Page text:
Harold Koh’s speech justified targeted killings on the basis of the right to self-defense, as well as on the laws of war. He outlined both legal frameworks, but addressed none of the questions about dangerous over-reach that I and many others have identified. In a speech which assiduously made no mention of the CIA, he didn’t address, for example, the scope of the armed conflict in which the United States asserts it is engaged, the criteria for individuals who may be targeted and killed, the existence of any substantive or procedural safeguards to ensure the legality and accuracy of killings, or the existence of accountability mechanisms. In fighting to promote the rule of law, the United States needs also to follow it.
5. You also discuss the death in detention of three prisoners in Guantánamo on June 9, 2006. You note that the U.S. claims that the pathologists conducting autopsies for the families of the deceased “did not submit an official request” to see the underlying reports or the missing body parts removed by American pathologists. As we have reported in Harper’s, however, a request was made on behalf of the pathologists by the human-rights group Alkarama. In fact we published the request, confirmed that it was received, and examined correspondence in which the U.S. military pathologist indicated he was under instruction not to cooperate with his foreign colleagues. How do these facts affect your assessment of the case?
On February 22, 2010, I wrote to the United States about the deaths of Salah Ahmed Al-Salami, Mani Shaman al-Utaybi, and Yasser Talal Al-Zahrani. I asked the U.S. to respond to allegations that the three men may not have committed suicide and to explain whether thorough and independent investigations subsequently took place. I also asked for the results of any investigations, and an explanation as to why certain body parts were removed from the three men by military pathologists, and why those parts and the first autopsy reports were not provided to independent pathologists as requested by the families of the deceased men.
In replying to me on March 12, 2010, the Government stated that thorough investigations had been conducted, and that it was found that each of the three men committed suicide. The United States also stated that the Government did “not receive an official request by the independent pathologists to examine the retained parts,” and implied that this was why the parts had not been provided.
Since I published my report, I have seen evidence suggesting that, in fact, the retained body parts were requested by the families, including a June 29, 2006 letter from the organisation assisting one of the deceased men, requesting the retained parts and the first autopsies. The information provided to me states that the letter was also sent to the U.S. embassy in Berne, but that it was never replied to.
The apparent discrepancy between the government’s assertion that an official request was never received, and evidence that formal written requests were in fact made, is very concerning. Lack of access to the retained body parts clearly impedes the ability of the independent pathologists to conduct meaningful autopsies, since such parts would be key evidence in a hanging-death autopsy. The U.S. should promptly respond to requests for the retained parts, original autopsy reports, and other relevant information. It should also clarify whether it received the earlier apparent requests, and if it did, why no action was taken on them at the time.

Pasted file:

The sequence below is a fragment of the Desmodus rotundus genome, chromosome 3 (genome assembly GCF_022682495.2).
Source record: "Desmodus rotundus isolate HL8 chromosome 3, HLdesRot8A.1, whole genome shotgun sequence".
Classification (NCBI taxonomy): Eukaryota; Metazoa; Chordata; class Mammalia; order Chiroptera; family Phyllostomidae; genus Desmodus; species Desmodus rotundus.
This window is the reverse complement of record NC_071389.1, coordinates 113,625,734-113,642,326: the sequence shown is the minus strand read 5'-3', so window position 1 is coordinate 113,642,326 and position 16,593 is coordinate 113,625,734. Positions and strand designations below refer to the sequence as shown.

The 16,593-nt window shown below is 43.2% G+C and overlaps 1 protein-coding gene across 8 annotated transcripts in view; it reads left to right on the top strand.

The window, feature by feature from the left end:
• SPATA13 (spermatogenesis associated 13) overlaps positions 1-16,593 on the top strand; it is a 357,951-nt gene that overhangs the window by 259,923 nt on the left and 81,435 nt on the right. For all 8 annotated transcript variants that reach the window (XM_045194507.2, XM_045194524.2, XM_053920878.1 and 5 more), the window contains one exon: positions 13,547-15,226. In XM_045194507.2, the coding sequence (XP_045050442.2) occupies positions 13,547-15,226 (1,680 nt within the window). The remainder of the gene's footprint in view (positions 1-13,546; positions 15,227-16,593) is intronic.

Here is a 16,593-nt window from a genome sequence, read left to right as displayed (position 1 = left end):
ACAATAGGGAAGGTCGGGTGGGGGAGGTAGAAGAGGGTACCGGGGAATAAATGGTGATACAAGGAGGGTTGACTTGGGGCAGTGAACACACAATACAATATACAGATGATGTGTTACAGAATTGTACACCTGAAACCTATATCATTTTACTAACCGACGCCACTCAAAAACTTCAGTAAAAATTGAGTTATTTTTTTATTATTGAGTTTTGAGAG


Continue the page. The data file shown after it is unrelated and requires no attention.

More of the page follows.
6. Physicians for Human Rights has now issued a report presenting the case that healthcare professionals working for the CIA may have been conducting human experimentation in connection with detention operations and interrogations like those that must have been conducted at Guantánamo’s Camp No. Do you intend to investigate these allegations?
The allegations contained in the Physicians for Human Rights report released on June 6, 2010 are extremely concerning. While the United States acknowledged some time ago that waterboarding and other forms of what the Obama Administration agrees are torture were carried out against detainees by U.S. officials, this report goes further and alleges that health professionals were involved in “research and experimentation” on those in U.S. custody. It alleges that medical professionals, for example, monitored detainees while they were being waterboarded, and that the CIA waterboarding “technique” was modified according to the information gathered by the medical professionals. Such claims raise important questions about whether the medical professionals violated U.S. domestic or international law prohibitions against non-consensual human subject experimentation. While I cannot assess the accuracy of these claims, they clearly need to be the subject of a full, independent inquiry, which would also consider whether there is a basis for criminal prosecutions for torture, killings, or other violations.
More from Scott Horton:
Six Questions — October 18, 2014, 8:00 pm
Nathaniel Raymond on CIA interrogation techniques.
Number of people who attended the World Grits Festival, held in St. George, South Carolina, last spring:
The brown bears of Greece continued chewing through telephone poles.
In Peru, a 51-year-old activist became the first former sex worker to run for the national legislature. “I’m going to put order,” she said, “in that big brothel which is Congress.”
Subscribe to the Weekly Review newsletter. Don’t worry, we won’t sell your email address!
“Civilization masks us with a screen, from ourselves and from one another, with thin depth of unreality. We habitually live — do we not? — in a world self-created, half established, of false values arbitrarily upheld, largely inspired by misconception, misapprehension, wrong perspective, and defective proportion, misapplication.”